This article is excerpted from the book, Voices of Maya Midwives: Oral Histories of Practicing Traditional Midwives from the Mam Region of Guatemala. Este artículo fue extraído del libro, “Voces de las comadronas mayas”
If you have on your shelf the English version of the book, titled History of Childbirth: Fertility, Pregnancy and Birth in Early Modern Europe, you will miss the analogy transmitted by the original title and the importance of the pages on the history of beliefs about the duration of pregnancy.
The timing of birth has major consequences for a baby. Too early or too late can mean the difference between life and death. Or so we have come to believe; and it’s undoubtedly true at the extreme ends of preterm and postterm birth dates.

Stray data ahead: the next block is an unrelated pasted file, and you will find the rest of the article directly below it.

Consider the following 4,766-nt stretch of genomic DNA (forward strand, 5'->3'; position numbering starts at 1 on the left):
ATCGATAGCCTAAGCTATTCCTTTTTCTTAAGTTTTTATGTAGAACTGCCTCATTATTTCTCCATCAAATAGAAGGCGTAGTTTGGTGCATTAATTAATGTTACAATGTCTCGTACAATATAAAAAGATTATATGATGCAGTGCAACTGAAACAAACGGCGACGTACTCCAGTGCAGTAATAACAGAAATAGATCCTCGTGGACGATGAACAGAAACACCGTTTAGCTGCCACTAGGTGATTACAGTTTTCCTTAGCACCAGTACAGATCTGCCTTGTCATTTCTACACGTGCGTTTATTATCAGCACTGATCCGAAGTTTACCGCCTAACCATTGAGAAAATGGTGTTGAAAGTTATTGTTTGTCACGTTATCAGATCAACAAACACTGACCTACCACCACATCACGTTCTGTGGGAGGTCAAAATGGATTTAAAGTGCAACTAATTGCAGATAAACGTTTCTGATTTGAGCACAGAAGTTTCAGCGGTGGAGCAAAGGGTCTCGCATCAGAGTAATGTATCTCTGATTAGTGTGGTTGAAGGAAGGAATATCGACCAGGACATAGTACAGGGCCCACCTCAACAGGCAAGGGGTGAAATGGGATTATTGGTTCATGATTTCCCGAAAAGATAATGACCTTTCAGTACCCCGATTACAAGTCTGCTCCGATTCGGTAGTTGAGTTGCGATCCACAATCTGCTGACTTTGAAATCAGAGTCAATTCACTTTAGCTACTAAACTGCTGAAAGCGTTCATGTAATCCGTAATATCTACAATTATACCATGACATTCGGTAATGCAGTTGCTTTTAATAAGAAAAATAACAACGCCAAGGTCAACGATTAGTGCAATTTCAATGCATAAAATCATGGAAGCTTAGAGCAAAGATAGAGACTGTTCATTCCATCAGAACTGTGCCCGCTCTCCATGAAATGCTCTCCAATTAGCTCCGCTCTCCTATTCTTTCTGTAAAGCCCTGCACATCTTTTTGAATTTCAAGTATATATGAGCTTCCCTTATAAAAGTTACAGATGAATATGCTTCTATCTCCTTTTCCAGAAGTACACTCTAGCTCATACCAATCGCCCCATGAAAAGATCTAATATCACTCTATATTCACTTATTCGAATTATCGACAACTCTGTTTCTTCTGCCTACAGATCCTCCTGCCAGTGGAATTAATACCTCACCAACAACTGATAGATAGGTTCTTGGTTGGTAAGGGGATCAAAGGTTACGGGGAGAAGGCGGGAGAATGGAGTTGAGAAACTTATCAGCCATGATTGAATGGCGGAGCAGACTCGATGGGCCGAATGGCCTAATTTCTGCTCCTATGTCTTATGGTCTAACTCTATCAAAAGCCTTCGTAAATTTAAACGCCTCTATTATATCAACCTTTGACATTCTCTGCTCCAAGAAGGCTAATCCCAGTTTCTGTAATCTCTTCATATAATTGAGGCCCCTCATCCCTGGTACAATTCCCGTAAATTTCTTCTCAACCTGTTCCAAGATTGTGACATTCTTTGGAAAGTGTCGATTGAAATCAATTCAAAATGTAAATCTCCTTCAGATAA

Training involves the process of learning to DO things. A much greater challenge is learning to DO NOTHING. The old adage,“If it isn’t broken, don’t fix it,” is a vitally important concept to internalize.
As midwives, we are called to serve many kinds of women and families. These may include those with whom we do not resonate for one reason or another. You could be asked to serve a member of an ethnic group that is traditionally hostile to yours, a woman with widely divergent beliefs…